Quite the opposite. To not take this stand would be insensitive. To not stand up for taxpayers and employers against the ever-increasing reach of the government would be insensitive. To side with the intrusive force of government rather than the voluntary consensus of employers and the liberty and private property of taxpayers would be insensitive.

Christian Liberty said...

As far as equality, it is no accident that it was never mentioned in our founding document, the Declaration of Independence. It has no place alongside rights to life, liberty, and the pursuit of happiness. Liberty is to be guaranteed, not equality.

When we come into contact with the law, we should be afforded equal protection under the law. But our encounters with government authority should be limited so that liberty may abound. The menu of things that the government should take upon itself to make equal should be rather limited. The government should not seek out more and more things to measure and find fault with and regulate, supported by an ever expanding and intrusive bureaucracy. The people should limit the government, not the other way around.

"If employers choose to give certain benefits to married people" then 1) they choose to give those rights with the assumption that marriage means what it has always meant for 6000 years. 2) The key word is choose. Most employee benefits are government mandates (and unfunded mandates) or won by the coercion of union intimidation. As I have consistently said, I am concerned with the many things we are forced to do by a government that seeks to buy votes with other people's money.

And while monogamy is responsible behavior, the government benefits of state-sponsored marriage still give citizens an overriding interest to consent to their requirements for distribution... and support the idea that the government (especially the federal government) should not be involved.

Christian Liberty said...

Some other concerns:

your objection to a libertarian/conservative preference to legislative enactment rather than judicial fiat and local action rather than federal intrusion concerns me. Your dismissal of the concern over the proper process and the proper roles of separate branches of government is basically endorsing a view that the ends justify the means. This also goes against the bedrock civics principles of separation of powers into three branches and division of powers between federal, state, and local government. Saying that you want a progressive agenda to be upheld by whatever means necessary is a dangerous road to start down.

----

The other assumption you're making is that homosexuality is an inherent characteristic rather than a lifestyle choice. The government should not be forcing people to treat a lifestyle choice as an unavoidable reality. The science is not settled and the government should not be pushing an agenda to promote their interpretation of "orientation" rather than choice.

Christian Liberty said...

As far as your backhanded compliment:

I suppose I can explore the marriage issue more thoroughly because it is less of an immediate threat to my life and liberty. It's not such an unbearable threat like government control of medicine and a voracious appetite for taxing and spending. The government should not be manipulating marriage to score political points, but unfortunately that is par for the course.

Healthcare and taxing/spending are some issues that I feel acutely because of how they intrude constantly. Marriage is a less immediate issue. I don't feel that expanding (diluting) the definition of marriage is an imminent threat to my life.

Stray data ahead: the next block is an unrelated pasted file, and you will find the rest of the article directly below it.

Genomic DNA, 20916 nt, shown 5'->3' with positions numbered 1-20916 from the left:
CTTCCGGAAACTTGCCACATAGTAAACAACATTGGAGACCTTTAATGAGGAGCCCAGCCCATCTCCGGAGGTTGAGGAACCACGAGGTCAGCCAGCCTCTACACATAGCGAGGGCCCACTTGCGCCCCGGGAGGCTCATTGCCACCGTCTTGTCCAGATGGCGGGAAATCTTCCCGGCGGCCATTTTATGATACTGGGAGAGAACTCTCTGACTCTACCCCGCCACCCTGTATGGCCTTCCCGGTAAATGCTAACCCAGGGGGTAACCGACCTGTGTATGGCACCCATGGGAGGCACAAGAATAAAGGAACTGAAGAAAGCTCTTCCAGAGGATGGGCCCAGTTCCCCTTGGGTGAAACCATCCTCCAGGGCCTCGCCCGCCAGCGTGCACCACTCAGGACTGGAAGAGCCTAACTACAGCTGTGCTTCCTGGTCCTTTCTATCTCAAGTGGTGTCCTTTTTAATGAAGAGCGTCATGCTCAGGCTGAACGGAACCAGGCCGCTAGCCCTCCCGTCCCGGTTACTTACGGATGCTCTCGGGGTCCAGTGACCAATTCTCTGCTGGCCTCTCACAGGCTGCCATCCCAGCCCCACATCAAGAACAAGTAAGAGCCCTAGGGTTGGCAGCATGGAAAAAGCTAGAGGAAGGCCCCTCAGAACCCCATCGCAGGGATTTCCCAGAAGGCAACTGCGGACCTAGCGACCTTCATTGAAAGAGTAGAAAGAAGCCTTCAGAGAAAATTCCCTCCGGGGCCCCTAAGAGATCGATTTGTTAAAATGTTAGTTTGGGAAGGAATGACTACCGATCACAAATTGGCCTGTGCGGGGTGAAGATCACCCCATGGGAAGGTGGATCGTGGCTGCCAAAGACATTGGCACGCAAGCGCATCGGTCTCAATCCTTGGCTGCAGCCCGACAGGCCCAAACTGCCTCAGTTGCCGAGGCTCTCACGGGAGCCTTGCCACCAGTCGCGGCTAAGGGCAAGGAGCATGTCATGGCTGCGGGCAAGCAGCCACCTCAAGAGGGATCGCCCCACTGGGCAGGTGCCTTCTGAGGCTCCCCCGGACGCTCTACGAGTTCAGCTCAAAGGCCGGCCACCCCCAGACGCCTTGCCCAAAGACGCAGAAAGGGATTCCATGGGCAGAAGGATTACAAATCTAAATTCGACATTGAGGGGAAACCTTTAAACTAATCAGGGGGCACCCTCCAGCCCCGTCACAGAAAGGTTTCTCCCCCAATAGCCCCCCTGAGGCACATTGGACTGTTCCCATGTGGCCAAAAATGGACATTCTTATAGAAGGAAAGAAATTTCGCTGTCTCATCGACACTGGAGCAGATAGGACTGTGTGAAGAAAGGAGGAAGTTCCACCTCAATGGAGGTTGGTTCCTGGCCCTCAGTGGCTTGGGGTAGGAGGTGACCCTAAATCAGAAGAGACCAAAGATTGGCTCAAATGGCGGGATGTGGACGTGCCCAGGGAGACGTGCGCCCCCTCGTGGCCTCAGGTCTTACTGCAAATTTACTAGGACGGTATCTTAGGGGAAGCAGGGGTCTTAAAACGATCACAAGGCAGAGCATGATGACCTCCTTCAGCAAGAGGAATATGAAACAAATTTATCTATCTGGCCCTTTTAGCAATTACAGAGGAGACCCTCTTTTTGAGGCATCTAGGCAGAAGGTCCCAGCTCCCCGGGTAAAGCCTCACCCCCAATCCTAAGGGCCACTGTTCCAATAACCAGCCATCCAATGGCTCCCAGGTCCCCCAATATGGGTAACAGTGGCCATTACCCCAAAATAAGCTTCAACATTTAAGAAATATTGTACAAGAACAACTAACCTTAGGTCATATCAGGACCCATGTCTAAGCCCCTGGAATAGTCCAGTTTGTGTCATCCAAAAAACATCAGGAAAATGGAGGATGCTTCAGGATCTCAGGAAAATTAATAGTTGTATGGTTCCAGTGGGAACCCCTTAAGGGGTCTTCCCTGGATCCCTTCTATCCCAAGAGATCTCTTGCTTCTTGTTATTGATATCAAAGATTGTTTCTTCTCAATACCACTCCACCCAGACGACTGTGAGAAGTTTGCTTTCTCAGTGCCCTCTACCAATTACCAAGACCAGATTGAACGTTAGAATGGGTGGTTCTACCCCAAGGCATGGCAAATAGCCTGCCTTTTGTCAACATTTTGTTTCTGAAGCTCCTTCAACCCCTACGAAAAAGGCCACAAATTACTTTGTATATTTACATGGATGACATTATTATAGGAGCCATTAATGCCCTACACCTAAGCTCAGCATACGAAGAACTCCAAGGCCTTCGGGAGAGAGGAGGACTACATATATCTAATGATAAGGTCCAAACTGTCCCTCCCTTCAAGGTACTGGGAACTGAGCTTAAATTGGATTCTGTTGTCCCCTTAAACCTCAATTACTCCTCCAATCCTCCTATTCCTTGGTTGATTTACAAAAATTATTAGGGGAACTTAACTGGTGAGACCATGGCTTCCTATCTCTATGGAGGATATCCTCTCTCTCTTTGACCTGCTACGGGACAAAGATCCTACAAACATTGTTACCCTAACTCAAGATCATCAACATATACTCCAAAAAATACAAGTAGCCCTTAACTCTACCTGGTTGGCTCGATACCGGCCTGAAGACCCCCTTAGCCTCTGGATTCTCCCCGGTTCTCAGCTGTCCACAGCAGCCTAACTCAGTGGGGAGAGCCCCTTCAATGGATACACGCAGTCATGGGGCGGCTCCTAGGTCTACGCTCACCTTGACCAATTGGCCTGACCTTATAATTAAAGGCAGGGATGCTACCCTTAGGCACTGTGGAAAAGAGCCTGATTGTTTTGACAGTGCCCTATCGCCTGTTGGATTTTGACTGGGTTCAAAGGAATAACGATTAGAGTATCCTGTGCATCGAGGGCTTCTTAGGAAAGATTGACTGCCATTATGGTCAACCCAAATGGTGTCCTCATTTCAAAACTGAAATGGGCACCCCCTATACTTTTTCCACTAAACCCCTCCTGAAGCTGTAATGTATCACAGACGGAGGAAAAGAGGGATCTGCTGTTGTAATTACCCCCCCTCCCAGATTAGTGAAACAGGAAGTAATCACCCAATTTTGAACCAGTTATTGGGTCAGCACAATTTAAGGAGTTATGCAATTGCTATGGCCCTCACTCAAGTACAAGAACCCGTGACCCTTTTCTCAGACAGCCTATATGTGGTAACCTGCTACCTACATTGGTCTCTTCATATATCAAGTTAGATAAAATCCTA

Ideological combat can become so heated because the stakes are so high and the tactics are often reprehensible.

we come from different worldviews, but the main difference is that libertarians don't seek to impose their will on others like "progressives" do. And when you really investigate the effects of the "progressive" agenda, you find that the agenda is REGRESSIVE and REPRESSIVE; it retards and reverse progress; progress actually comes from strictly limited government and free markets and free societies.

Furthermore, the aggravating thing about smug "progressives" is not just that they push the wrong ideas and violate our rights... but the way they arrogantly belittle their opponents and accuse them of wrongdoing... when leftists are everything they accuse others of being. Leftists are intolerant, selfish, racist, insensitive, tyrannical, unjust, uninterested in reality that conflicts with their agenda... and they project their inadequacies on others.

Like Andrew Breitbart says, leftists are bullies...and the way to respond to bullies is to punch them in the nose. We have been too nice for too long. We have been pushed around and tyrannized for so long (and insulted and slandered) and it's time to push back.

I struggle to be forgiving, but it's so difficult when we are assaulted by leftist policies and lies at every turn.

(I guess we can talk sports if it gets too heated. I find myself turning to sports talk and Christian teaching stations and business news more instead of political talk. It just gets to be so frustrating and it's easy to lose composure.)

Bonncaruso said...

Christian Liberty wrote:

"The fundamental rights of moral Americans to not be compelled to support errant lifestyles should not be taken away by activist judges. "

So, does this make gays immoral and therefore not entitled to rights?

Ladies and Gentlemen, welcome to the year 1933.

Bonncaruso said...

"-the judge placed heavy demands on the supporters of traditional marriage to disprove a negative: to prove that no discrimination or harm would result. "

The evidence they provided was little and came in part from Rekers. Remember Rekers? He just spent a vacation getting deep massages in the back side from a rent boy.

Bonncaruso said...

"(It was Democrats who started issuing marriage licenses so that they could deny blacks the right to get married.) "